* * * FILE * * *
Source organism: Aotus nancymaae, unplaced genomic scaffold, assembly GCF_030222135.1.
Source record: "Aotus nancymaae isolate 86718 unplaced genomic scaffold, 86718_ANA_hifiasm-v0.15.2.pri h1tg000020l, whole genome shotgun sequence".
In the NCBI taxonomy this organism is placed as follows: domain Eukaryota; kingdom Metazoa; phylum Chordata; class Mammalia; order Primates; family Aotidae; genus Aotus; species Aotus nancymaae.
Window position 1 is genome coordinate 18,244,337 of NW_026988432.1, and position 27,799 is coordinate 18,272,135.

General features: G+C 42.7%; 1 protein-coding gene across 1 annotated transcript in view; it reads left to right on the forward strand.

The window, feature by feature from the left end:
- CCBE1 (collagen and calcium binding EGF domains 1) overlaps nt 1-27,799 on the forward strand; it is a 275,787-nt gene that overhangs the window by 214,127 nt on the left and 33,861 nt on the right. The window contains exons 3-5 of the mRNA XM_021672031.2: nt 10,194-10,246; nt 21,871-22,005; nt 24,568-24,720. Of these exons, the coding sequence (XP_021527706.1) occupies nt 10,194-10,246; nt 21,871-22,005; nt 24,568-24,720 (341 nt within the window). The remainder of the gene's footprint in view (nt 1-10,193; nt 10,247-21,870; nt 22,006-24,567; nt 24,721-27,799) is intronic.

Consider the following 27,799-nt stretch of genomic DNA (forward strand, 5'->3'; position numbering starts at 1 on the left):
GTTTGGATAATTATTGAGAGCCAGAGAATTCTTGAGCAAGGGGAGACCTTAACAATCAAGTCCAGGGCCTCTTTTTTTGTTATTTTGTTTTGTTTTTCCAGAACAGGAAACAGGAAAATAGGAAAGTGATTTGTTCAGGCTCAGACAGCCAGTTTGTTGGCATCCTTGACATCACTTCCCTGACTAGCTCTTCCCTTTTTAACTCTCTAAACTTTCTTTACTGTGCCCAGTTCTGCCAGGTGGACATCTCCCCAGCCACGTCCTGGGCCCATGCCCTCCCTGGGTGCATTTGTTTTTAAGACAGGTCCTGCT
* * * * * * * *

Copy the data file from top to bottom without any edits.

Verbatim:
Source organism: Aotus nancymaae, unplaced genomic scaffold, assembly GCF_030222135.1.
Source record: "Aotus nancymaae isolate 86718 unplaced genomic scaffold, 86718_ANA_hifiasm-v0.15.2.pri h1tg000020l, whole genome shotgun sequence".
In the NCBI taxonomy this organism is placed as follows: domain Eukaryota; kingdom Metazoa; phylum Chordata; class Mammalia; order Primates; family Aotidae; genus Aotus; species Aotus nancymaae.
Window position 1 is genome coordinate 18,244,337 of NW_026988432.1, and position 27,799 is coordinate 18,272,135.

General features: G+C 42.7%; 1 protein-coding gene across 1 annotated transcript in view; it reads left to right on the forward strand.

The window, feature by feature from the left end:
- CCBE1 (collagen and calcium binding EGF domains 1) overlaps nt 1-27,799 on the forward strand; it is a 275,787-nt gene that overhangs the window by 214,127 nt on the left and 33,861 nt on the right. The window contains exons 3-5 of the mRNA XM_021672031.2: nt 10,194-10,246; nt 21,871-22,005; nt 24,568-24,720. Of these exons, the coding sequence (XP_021527706.1) occupies nt 10,194-10,246; nt 21,871-22,005; nt 24,568-24,720 (341 nt within the window). The remainder of the gene's footprint in view (nt 1-10,193; nt 10,247-21,870; nt 22,006-24,567; nt 24,721-27,799) is intronic.

Consider the following 27,799-nt stretch of genomic DNA (forward strand, 5'->3'; position numbering starts at 1 on the left):
GTTTGGATAATTATTGAGAGCCAGAGAATTCTTGAGCAAGGGGAGACCTTAACAATCAAGTCCAGGGCCTCTTTTTTTGTTATTTTGTTTTGTTTTTCCAGAACAGGAAACAGGAAAATAGGAAAGTGATTTGTTCAGGCTCAGACAGCCAGTTTGTTGGCATCCTTGACATCACTTCCCTGACTAGCTCTTCCCTTTTTAACTCTCTAAACTTTCTTTACTGTGCCCAGTTCTGCCAGGTGGACATCTCCCCAGCCACGTCCTGGGCCCATGCCCTCCCTGGGTGCATTTGTTTTTAAGACAGGTCCTGCT